Ambassador Sir David Warren KCMG, who will soon retire from the diplomatic service after four years in Japan, spoke to BCCJ ACUMEN Publisher Simon Farrell.
Sir David has been a huge supporter of ACUMEN since kindly hosting its launch party at the British Embassy Tokyo in December 2009, and has occasionally written articles for the magazine to mark special occasions.
Please tell us about your future plans.
I shall be taking a holiday! I have to speak in Canada at a conference on Asia and when I get back to the UK, I’d like to undertake some visits to companies to bang the drum for the Japanese market among British firms.
I shall probably retire from the Foreign & Commonwealth Office in January.
I am looking forward to taking over as chairman of the Japan Society of the UK, a friendship organisation with a lot of activity among business networks and in educational programmes. So I am going to maintain close links with Japan over the next few years.
Further plans are unclear at the moment!
What were the highs and lows of your tenure here?
The major event has to be the earthquake and tsunami of March 2011.
It was an immensely distressing experience, and none of us who went to the affected region soon after the disaster will ever forget the appalling devastation that we saw, or the extraordinary courage and resilience of the people whose lives had been destroyed in this way.
Nor will I forget the extraordinary commitment and dedication of the British Embassy Tokyo team, and the calm resolution of the British community here as we tried to deal with the crisis.
Virtually everything else I’ve done over the past four years pales into insignificance.
Who are some famous visitors to the embassy that you particularly remember?
The overwhelming majority of people I’ve met have been a pleasure to deal with, both Japanese and British.
It’s great to have so many people visiting Japan who are genuinely engaged with, and interested in, this fascinating country. So many prominent Japanese, from every walk of public life, love the UK and want to see the relationship grow.
The great thrill for my wife, Pamela, and me has been to meet some of the people we’ve admired from afar over the years, particularly in the arts and theatre, like Judi Dench and Tom Stoppard.
I was able to tell Tom Stoppard that Pamela and I had indeed met, onstage, acting in one of his plays, in Kenya in 1988!
To meet so many famous artists—everyone from Yoko Ono and Simon Le Bon to Meryl Streep and Alfred Brendel—what a privilege!
How is the Japan–UK relationship today?
I think it is very strong.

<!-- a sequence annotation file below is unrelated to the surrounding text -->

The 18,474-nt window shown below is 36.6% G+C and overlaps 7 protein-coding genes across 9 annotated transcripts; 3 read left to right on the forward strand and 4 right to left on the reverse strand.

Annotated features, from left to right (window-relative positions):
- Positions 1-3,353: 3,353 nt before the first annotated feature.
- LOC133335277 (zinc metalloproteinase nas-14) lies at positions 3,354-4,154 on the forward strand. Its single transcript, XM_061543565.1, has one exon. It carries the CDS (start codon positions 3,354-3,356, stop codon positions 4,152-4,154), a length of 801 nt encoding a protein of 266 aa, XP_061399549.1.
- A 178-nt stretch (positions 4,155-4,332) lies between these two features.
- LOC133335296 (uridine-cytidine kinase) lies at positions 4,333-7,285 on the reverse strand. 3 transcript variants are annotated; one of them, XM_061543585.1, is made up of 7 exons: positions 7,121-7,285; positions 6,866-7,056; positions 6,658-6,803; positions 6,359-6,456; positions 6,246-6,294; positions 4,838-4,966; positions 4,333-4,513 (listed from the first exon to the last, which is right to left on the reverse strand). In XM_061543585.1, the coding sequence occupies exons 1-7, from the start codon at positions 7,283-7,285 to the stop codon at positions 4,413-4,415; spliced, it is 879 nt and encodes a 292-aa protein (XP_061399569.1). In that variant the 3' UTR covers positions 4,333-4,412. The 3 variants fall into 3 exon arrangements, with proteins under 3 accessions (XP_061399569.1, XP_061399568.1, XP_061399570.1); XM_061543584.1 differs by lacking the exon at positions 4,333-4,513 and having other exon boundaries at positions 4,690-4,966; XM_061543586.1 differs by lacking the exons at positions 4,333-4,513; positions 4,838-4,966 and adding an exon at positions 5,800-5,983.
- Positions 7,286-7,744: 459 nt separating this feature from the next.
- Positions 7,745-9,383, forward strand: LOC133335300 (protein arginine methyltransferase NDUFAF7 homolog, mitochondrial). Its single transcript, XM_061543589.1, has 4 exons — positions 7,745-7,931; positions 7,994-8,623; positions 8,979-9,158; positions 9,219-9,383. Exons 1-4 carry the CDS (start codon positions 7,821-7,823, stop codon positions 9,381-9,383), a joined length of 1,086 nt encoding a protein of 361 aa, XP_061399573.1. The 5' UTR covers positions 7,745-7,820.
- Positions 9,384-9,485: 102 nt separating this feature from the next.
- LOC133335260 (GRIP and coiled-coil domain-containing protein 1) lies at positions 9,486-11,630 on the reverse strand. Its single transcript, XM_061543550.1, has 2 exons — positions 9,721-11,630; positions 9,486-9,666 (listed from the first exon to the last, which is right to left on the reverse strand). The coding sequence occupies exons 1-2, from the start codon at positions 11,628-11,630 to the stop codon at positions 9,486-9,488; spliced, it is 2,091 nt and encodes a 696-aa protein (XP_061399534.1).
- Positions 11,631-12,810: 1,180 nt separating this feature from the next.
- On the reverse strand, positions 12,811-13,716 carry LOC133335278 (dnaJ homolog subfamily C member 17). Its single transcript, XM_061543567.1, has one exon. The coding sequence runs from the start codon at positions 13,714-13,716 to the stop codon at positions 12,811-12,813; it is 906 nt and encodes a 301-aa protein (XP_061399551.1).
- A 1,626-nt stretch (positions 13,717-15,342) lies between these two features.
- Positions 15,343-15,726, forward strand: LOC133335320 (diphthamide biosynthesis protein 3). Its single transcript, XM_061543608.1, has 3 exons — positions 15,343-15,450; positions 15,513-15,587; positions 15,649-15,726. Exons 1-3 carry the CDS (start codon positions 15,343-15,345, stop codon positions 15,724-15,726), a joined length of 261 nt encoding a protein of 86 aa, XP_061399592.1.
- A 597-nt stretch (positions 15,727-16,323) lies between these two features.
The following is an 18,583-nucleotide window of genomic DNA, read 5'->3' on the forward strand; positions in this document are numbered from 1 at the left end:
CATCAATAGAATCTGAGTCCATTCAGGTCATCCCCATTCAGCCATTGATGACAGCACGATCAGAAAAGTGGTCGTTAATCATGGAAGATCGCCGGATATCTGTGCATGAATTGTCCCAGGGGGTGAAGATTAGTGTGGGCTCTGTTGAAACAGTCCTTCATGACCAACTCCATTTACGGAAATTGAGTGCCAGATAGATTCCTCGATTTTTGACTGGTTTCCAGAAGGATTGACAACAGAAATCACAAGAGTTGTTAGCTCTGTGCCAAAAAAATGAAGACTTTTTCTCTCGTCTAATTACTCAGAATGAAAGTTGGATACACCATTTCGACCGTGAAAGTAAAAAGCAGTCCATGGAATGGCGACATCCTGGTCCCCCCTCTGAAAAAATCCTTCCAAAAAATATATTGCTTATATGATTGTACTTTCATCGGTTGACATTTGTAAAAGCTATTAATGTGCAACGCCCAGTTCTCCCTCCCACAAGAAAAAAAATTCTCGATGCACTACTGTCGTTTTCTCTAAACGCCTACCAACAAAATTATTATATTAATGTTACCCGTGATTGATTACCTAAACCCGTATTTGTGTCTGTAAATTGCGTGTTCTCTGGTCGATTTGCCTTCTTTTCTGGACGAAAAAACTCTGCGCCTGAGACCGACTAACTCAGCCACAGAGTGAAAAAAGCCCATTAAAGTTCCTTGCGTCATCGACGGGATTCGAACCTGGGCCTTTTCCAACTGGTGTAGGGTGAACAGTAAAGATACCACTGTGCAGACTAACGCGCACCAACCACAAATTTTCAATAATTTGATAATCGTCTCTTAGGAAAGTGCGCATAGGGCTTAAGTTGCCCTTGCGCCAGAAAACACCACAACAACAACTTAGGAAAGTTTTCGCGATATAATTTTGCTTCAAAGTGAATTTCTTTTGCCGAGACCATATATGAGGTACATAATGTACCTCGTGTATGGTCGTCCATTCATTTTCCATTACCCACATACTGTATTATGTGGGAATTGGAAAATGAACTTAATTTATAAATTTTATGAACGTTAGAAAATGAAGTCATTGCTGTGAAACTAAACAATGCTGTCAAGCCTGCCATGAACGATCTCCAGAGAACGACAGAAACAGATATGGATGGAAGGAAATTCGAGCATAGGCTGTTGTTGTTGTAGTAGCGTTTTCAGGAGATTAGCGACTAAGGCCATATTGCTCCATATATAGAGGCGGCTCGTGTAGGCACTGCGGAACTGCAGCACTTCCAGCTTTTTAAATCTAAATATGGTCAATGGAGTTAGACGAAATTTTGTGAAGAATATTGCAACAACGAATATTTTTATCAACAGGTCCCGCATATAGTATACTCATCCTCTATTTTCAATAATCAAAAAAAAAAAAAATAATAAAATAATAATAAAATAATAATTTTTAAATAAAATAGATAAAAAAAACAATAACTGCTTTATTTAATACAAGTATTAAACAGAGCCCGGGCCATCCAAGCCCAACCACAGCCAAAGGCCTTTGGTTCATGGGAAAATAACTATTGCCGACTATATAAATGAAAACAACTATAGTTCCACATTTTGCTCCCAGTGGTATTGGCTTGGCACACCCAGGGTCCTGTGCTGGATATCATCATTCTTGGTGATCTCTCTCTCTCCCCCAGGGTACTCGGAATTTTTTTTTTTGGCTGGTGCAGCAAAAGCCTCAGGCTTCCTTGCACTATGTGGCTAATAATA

We are continuing to see major Japanese investments in the UK, such as from Nissan Motor Co., Ltd., Honda Motor Co., Ltd. and Hitachi, Ltd. in recent months.
We are still seeing an enormous amount of British business interest in the Japanese market. Prime Minister David Cameron’s visit to Tokyo in April—the first visit at this level since 2003—was of enormous significance.
It was a disappointment that we were not able to sell the Eurofighter Typhoon. It was always going to be tough, but I really thought that we were in with a chance.
Our focus now is on opening up free trade negotiations between the European Union (EU) and Japan. This could expand the level of trade dramatically.
For the EU not to take this opportunity would be a major misjudgement. But this will mean that the Japanese have to tackle the problems of excessive regulation, which stand in the way of foreign companies doing as much business in Japan as they should in what is still the world’s third largest economy.
After March 2011, one key question for Japan is how to ensure it has the energy it needs while still being one of the lead countries in tackling climate change. Both providing Japan with its energy and doing so in a low-carbon way are economic opportunities for the UK.
I should also like to have made more progress on other issues which are of concern to people in the UK: for example, Japan’s ratifying the Hague Convention on Child Abduction, and the death penalty.
How about Japan’s bid for a permanent seat on the UN Security Council?
This is still a priority for us. Japan is a progressive, democratic country with an enormously important role in the world, and we think along very similar lines on nearly all the major foreign policy issues.
Reform of the UN Security Council is overdue and, when it happens, there must be a permanent place for Japan, which has the potential to make a major contribution to the management of world affairs.
What will keep the new ambassador most busy?
I would say this even if I were not being interviewed by ACUMEN—trade and investment is at the heart of the relationship. The links between the embassy and the BCCJ are fundamental in advancing these connections.
Pamela and I have met my replacement, Timothy Hitchens, and his wife Sara in the UK. We know just how much they are looking forward to returning to Japan and working with British companies here to promote the UK as actively as possible.
I also know that Tim is going to be, as they say, a hard act to precede!
I hope BCCJ members will be able to give him all the support they can as we take the relationship to the next level. And I hope you will not forget to put me on the ACUMEN mailing list, so I can keep up-to-date with Britain in Japan!
We will, David. Good luck and thanks for the generous support you have given ACUMEN and the BCCJ.